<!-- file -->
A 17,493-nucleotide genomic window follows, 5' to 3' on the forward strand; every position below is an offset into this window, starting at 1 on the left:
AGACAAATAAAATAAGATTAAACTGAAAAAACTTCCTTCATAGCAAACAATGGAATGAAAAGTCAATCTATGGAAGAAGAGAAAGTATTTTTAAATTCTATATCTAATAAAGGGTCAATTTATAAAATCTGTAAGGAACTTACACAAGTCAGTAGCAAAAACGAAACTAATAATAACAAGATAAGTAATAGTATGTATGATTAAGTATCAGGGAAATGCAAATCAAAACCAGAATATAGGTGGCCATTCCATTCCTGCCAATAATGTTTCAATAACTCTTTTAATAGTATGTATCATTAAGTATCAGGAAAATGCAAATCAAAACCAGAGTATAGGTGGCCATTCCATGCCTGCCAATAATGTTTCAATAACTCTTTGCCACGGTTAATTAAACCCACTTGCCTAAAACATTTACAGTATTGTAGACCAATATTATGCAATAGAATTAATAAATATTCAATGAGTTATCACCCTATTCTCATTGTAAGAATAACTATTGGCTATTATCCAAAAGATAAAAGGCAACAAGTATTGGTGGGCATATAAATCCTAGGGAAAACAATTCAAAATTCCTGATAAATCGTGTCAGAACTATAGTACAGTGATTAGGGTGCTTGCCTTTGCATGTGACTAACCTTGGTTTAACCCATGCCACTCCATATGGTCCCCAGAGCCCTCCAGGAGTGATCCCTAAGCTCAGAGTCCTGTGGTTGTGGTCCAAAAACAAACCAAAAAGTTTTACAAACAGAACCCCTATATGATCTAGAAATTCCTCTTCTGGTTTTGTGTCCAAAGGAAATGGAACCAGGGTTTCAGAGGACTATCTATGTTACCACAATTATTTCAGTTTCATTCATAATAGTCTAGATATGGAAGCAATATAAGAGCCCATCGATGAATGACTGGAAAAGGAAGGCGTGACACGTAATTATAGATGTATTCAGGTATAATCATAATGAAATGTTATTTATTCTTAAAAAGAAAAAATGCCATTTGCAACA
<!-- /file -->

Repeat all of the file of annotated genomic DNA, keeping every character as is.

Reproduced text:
A 17,493-nucleotide genomic window follows, 5' to 3' on the forward strand; every position below is an offset into this window, starting at 1 on the left:
AGACAAATAAAATAAGATTAAACTGAAAAAACTTCCTTCATAGCAAACAATGGAATGAAAAGTCAATCTATGGAAGAAGAGAAAGTATTTTTAAATTCTATATCTAATAAAGGGTCAATTTATAAAATCTGTAAGGAACTTACACAAGTCAGTAGCAAAAACGAAACTAATAATAACAAGATAAGTAATAGTATGTATGATTAAGTATCAGGGAAATGCAAATCAAAACCAGAATATAGGTGGCCATTCCATTCCTGCCAATAATGTTTCAATAACTCTTTTAATAGTATGTATCATTAAGTATCAGGAAAATGCAAATCAAAACCAGAGTATAGGTGGCCATTCCATGCCTGCCAATAATGTTTCAATAACTCTTTGCCACGGTTAATTAAACCCACTTGCCTAAAACATTTACAGTATTGTAGACCAATATTATGCAATAGAATTAATAAATATTCAATGAGTTATCACCCTATTCTCATTGTAAGAATAACTATTGGCTATTATCCAAAAGATAAAAGGCAACAAGTATTGGTGGGCATATAAATCCTAGGGAAAACAATTCAAAATTCCTGATAAATCGTGTCAGAACTATAGTACAGTGATTAGGGTGCTTGCCTTTGCATGTGACTAACCTTGGTTTAACCCATGCCACTCCATATGGTCCCCAGAGCCCTCCAGGAGTGATCCCTAAGCTCAGAGTCCTGTGGTTGTGGTCCAAAAACAAACCAAAAAGTTTTACAAACAGAACCCCTATATGATCTAGAAATTCCTCTTCTGGTTTTGTGTCCAAAGGAAATGGAACCAGGGTTTCAGAGGACTATCTATGTTACCACAATTATTTCAGTTTCATTCATAATAGTCTAGATATGGAAGCAATATAAGAGCCCATCGATGAATGACTGGAAAAGGAAGGCGTGACACGTAATTATAGATGTATTCAGGTATAATCATAATGAAATGTTATTTATTCTTAAAAAGAAAAAATGCCATTTGCAACA